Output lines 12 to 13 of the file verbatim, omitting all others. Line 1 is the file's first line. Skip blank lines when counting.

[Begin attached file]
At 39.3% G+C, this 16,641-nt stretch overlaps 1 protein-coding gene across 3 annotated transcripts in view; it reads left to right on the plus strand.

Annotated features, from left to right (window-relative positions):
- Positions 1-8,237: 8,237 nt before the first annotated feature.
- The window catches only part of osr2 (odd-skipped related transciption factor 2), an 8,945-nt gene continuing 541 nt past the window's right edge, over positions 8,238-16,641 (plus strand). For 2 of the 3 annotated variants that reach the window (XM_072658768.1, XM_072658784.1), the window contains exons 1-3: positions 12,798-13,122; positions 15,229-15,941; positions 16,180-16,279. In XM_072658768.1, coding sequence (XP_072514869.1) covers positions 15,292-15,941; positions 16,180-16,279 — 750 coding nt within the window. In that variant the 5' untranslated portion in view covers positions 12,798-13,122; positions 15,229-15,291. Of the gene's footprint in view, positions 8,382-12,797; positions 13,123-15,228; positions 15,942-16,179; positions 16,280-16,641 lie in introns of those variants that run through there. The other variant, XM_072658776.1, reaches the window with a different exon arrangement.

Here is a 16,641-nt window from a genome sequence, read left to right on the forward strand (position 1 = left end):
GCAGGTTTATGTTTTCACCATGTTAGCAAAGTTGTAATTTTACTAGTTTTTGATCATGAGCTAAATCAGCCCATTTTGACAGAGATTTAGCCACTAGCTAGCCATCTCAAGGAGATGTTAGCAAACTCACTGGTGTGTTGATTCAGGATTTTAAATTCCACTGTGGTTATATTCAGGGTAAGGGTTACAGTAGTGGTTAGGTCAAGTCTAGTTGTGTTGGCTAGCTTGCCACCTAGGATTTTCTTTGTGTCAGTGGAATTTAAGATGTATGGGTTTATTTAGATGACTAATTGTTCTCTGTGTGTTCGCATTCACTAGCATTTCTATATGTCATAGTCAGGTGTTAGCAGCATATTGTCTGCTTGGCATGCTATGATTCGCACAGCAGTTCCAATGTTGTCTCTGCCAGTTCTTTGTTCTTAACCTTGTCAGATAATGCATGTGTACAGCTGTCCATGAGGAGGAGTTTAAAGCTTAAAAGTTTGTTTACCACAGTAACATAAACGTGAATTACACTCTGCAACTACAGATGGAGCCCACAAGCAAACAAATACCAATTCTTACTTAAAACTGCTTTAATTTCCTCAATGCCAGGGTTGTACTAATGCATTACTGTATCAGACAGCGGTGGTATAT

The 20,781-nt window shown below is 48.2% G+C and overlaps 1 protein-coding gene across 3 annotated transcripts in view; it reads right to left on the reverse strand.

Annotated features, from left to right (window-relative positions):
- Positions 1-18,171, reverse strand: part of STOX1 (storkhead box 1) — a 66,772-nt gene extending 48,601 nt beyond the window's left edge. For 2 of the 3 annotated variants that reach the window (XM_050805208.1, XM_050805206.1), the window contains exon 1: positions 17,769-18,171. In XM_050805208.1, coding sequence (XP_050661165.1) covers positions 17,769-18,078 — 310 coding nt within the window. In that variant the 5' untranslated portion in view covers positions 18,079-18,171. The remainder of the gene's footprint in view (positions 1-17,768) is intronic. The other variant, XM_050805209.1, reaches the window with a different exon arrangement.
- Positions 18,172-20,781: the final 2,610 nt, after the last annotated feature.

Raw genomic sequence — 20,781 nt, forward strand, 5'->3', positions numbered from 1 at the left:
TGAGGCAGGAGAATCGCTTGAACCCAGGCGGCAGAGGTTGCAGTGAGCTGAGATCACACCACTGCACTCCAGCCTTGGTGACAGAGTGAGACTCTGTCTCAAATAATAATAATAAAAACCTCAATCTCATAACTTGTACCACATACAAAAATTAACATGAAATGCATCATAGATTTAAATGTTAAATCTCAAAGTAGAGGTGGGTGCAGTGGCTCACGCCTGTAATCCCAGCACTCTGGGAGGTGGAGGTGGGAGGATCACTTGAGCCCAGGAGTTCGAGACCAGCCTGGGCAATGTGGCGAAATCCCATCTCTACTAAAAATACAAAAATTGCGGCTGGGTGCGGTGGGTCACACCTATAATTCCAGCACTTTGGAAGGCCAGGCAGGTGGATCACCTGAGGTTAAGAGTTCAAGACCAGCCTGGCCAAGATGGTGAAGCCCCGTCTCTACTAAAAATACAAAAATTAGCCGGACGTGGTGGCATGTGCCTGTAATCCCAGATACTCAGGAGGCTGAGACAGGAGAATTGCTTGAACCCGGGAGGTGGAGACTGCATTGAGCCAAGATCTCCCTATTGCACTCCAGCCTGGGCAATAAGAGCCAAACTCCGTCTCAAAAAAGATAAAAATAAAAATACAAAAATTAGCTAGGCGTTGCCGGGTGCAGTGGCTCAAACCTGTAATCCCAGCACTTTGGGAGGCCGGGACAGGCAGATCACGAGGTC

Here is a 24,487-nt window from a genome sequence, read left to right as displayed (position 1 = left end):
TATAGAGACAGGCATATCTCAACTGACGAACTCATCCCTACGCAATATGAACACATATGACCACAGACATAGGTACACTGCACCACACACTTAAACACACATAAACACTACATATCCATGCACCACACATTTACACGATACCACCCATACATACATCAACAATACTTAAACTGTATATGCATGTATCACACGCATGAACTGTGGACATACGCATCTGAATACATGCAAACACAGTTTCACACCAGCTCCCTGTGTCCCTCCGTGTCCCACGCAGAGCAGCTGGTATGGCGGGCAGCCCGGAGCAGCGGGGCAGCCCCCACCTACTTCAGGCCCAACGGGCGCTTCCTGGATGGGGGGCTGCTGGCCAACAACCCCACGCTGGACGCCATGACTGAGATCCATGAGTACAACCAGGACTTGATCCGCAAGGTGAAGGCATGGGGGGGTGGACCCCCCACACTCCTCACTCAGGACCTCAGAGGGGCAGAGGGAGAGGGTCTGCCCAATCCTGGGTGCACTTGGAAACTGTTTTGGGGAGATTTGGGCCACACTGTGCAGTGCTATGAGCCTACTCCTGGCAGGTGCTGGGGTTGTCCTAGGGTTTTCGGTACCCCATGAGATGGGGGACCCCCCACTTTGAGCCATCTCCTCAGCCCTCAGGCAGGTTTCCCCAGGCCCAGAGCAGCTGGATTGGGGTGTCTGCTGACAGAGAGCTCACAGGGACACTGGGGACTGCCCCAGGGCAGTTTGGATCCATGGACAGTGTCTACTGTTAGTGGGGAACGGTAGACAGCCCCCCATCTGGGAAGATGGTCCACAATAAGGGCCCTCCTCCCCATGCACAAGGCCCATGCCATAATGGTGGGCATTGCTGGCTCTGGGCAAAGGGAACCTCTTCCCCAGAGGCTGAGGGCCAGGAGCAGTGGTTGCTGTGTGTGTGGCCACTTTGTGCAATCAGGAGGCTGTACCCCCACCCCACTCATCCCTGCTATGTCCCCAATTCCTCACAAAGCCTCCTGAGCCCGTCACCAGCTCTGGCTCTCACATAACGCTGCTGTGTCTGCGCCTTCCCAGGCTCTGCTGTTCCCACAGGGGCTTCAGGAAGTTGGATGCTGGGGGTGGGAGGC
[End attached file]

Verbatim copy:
TGAGGCAGGAGAATCGCTTGAACCCAGGCGGCAGAGGTTGCAGTGAGCTGAGATCACACCACTGCACTCCAGCCTTGGTGACAGAGTGAGACTCTGTCTCAAATAATAATAATAAAAACCTCAATCTCATAACTTGTACCACATACAAAAATTAACATGAAATGCATCATAGATTTAAATGTTAAATCTCAAAGTAGAGGTGGGTGCAGTGGCTCACGCCTGTAATCCCAGCACTCTGGGAGGTGGAGGTGGGAGGATCACTTGAGCCCAGGAGTTCGAGACCAGCCTGGGCAATGTGGCGAAATCCCATCTCTACTAAAAATACAAAAATTGCGGCTGGGTGCGGTGGGTCACACCTATAATTCCAGCACTTTGGAAGGCCAGGCAGGTGGATCACCTGAGGTTAAGAGTTCAAGACCAGCCTGGCCAAGATGGTGAAGCCCCGTCTCTACTAAAAATACAAAAATTAGCCGGACGTGGTGGCATGTGCCTGTAATCCCAGATACTCAGGAGGCTGAGACAGGAGAATTGCTTGAACCCGGGAGGTGGAGACTGCATTGAGCCAAGATCTCCCTATTGCACTCCAGCCTGGGCAATAAGAGCCAAACTCCGTCTCAAAAAAGATAAAAATAAAAATACAAAAATTAGCTAGGCGTTGCCGGGTGCAGTGGCTCAAACCTGTAATCCCAGCACTTTGGGAGGCCGGGACAGGCAGATCACGAGGTC

Here is a 24,487-nt window from a genome sequence, read left to right as displayed (position 1 = left end):